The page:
MINI-CONFERENCE – 10th February 2018
thought-provoking talks, workshops, films and discussion for World War One’s Hidden Voices– full details to be announced www.metaceptive.net/poppy-retake
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THE POPPY RETAKE (v3)
…colonial narratives, spirits from the dead and video war games…
video art installation by Kooj (Kuljit Singh Chuhan) – new version
Modern war propaganda began with World War I which obscured its pointlessness and deep colonial connections, while pretending to be the ‘war to end all wars’. This artwork explores coercion into war, involving an African woman working for a war-themed park. She finds herself caught between colonial narratives, spirits from the dead and video war games.
Since the end of WWI we have seen numerous wars with the majority in regions once colonised. Modern video gaming is now the epitome of obscuring both the horror and the colonial roots of much conflict. The Poppy Retake suggests our multiple connections with wars as forms of cultural recruitment but which impact mostly on people from ex-colonies. It extends the perspectives developed in the documentary exhibition ‘From The Shadows Of War and Empire’.
Few know about how European powers brought colonies into World War I, took resources from these countries and took the war to ‘fronts’ outside Europe. An exhibition which finally tells this major part of the story from the colonies’ point of view. We focus on India, the West Indies, German and British East Africa, and Nigeria – the British Colonies.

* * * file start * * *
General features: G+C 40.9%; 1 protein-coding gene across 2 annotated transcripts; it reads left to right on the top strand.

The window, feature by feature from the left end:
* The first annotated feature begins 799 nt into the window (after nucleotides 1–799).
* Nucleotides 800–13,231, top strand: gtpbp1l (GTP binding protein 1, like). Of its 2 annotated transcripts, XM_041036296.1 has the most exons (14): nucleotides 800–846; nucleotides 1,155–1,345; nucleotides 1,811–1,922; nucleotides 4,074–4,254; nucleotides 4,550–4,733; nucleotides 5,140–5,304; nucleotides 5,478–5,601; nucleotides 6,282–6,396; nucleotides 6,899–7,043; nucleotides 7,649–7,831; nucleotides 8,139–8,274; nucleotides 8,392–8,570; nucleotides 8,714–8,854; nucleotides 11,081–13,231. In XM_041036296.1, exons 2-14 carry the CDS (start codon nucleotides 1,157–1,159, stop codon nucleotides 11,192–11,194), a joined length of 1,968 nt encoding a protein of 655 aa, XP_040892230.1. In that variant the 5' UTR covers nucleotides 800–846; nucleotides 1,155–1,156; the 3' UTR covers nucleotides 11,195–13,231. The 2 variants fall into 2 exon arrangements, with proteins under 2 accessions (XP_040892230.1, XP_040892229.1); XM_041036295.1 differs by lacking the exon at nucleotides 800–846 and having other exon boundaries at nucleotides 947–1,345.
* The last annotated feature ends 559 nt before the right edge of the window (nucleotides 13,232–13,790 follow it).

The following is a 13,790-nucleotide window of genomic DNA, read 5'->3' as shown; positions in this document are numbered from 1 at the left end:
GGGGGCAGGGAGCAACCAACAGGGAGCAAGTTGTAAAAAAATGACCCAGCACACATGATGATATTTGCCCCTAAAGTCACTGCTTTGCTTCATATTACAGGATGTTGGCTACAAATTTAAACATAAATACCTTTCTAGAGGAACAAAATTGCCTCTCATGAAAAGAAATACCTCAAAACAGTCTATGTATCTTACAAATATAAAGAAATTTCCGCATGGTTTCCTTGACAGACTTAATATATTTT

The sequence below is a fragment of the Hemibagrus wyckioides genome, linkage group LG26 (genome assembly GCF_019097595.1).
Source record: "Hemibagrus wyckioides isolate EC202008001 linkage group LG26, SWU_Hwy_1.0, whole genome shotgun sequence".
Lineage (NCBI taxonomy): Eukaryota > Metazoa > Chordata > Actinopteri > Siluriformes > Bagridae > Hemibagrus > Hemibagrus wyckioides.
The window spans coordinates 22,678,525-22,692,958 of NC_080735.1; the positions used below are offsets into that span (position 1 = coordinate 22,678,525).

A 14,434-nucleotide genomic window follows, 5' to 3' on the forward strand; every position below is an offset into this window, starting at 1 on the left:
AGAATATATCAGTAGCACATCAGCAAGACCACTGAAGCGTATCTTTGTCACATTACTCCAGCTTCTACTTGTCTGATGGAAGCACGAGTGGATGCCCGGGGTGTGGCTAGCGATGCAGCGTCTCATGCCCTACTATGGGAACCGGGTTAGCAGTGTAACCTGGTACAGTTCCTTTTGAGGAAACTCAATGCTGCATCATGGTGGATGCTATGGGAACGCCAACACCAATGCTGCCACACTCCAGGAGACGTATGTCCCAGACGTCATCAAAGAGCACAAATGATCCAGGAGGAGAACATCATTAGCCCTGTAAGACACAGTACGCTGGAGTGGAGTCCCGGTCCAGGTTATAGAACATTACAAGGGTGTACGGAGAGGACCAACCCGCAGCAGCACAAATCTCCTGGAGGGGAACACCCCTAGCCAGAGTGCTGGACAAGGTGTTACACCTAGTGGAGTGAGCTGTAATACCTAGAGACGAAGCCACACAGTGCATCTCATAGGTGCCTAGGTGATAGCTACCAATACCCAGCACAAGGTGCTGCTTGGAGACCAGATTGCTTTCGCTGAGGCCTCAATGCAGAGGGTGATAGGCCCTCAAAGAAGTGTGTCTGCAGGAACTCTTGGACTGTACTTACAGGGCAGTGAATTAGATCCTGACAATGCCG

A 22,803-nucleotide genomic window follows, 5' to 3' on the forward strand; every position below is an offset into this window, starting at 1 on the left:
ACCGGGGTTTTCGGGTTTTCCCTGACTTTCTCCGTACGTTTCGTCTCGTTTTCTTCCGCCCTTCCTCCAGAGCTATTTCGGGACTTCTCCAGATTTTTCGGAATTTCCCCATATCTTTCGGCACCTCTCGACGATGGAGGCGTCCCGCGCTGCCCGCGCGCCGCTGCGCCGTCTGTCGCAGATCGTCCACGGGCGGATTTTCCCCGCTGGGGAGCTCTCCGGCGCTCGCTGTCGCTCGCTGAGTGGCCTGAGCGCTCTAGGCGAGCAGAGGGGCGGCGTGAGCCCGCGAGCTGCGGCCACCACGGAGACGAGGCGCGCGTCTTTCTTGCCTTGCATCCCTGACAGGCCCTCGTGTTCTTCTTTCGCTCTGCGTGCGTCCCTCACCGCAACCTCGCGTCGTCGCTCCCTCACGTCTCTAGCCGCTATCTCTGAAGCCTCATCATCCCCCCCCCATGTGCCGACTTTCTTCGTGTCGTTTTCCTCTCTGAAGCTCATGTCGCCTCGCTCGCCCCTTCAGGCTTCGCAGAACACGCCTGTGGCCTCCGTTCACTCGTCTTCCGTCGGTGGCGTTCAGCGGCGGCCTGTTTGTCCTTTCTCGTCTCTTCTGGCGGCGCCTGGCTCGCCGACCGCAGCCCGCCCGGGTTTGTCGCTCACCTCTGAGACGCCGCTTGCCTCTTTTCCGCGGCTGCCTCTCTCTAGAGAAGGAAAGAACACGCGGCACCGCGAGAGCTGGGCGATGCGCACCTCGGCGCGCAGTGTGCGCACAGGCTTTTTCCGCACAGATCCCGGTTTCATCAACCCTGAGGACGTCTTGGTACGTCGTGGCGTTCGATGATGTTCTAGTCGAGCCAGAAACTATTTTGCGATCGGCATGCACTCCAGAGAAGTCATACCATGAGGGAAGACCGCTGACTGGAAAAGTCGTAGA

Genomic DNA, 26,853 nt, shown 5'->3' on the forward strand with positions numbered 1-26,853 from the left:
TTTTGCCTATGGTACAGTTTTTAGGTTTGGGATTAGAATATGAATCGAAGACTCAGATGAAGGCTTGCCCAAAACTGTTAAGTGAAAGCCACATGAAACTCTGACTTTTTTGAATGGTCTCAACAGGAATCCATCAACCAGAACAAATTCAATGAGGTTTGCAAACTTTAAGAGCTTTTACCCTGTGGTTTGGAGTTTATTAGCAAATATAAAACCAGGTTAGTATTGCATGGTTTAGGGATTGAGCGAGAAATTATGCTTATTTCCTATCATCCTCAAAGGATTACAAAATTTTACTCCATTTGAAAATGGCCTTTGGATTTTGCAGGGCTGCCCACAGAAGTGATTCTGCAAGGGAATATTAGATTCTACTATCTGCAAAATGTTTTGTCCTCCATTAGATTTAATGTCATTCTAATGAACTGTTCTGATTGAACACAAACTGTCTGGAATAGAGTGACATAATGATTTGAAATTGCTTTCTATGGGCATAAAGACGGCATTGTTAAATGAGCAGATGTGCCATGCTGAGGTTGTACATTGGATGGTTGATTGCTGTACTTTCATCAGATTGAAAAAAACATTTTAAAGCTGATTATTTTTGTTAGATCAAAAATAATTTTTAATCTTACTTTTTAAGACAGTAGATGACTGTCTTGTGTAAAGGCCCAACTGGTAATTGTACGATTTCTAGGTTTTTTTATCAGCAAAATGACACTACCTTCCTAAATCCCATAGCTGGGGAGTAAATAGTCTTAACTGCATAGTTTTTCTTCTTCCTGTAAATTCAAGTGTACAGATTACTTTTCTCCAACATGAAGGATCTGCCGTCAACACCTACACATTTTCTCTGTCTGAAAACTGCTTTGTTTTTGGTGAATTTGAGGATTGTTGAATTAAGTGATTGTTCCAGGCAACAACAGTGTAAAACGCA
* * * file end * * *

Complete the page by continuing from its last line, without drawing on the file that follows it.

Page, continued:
Did you know that the first and last shots of World War One by ‘British’ forces were fired not in Europe, but in Africa? Or that 1.5 million soldiers from India fought for the British? The exhibition examines the impact of 1914-18 on these selected colonised countries from the viewpoint of the colonised peoples themselves – their situation as colonies, the impact of the war on them and on anti-colonial struggles. Accompanied by ‘The Poppy Retake’ art installation by Kooj Chuhan, this exhibition gives us incredible context and information about World War One’s Hidden Voices.
A new video art installation The Poppy Retake at Z-arts Centre launched on 18th April to a diverse and appreciative crowd. The main projection screen follows the story of an African woman (performed by Tracey Zengeni) working in a woodland park devoted to the theme of war. Subtle clues suggest she herself has a refugee background.
Objects from World War I draw her into an alternate reality of video games which she can’t control and which mix between playable wars and real wars. Through a magical mirror, she meets her own spiritual alter-ego who tells her to escape before it’s too late, and also an elderly Sikh spirit who tells of the realities of World War 1 from an Indian perspective. More about The Poppy Retake at www.metaceptive.net/poppy-retake .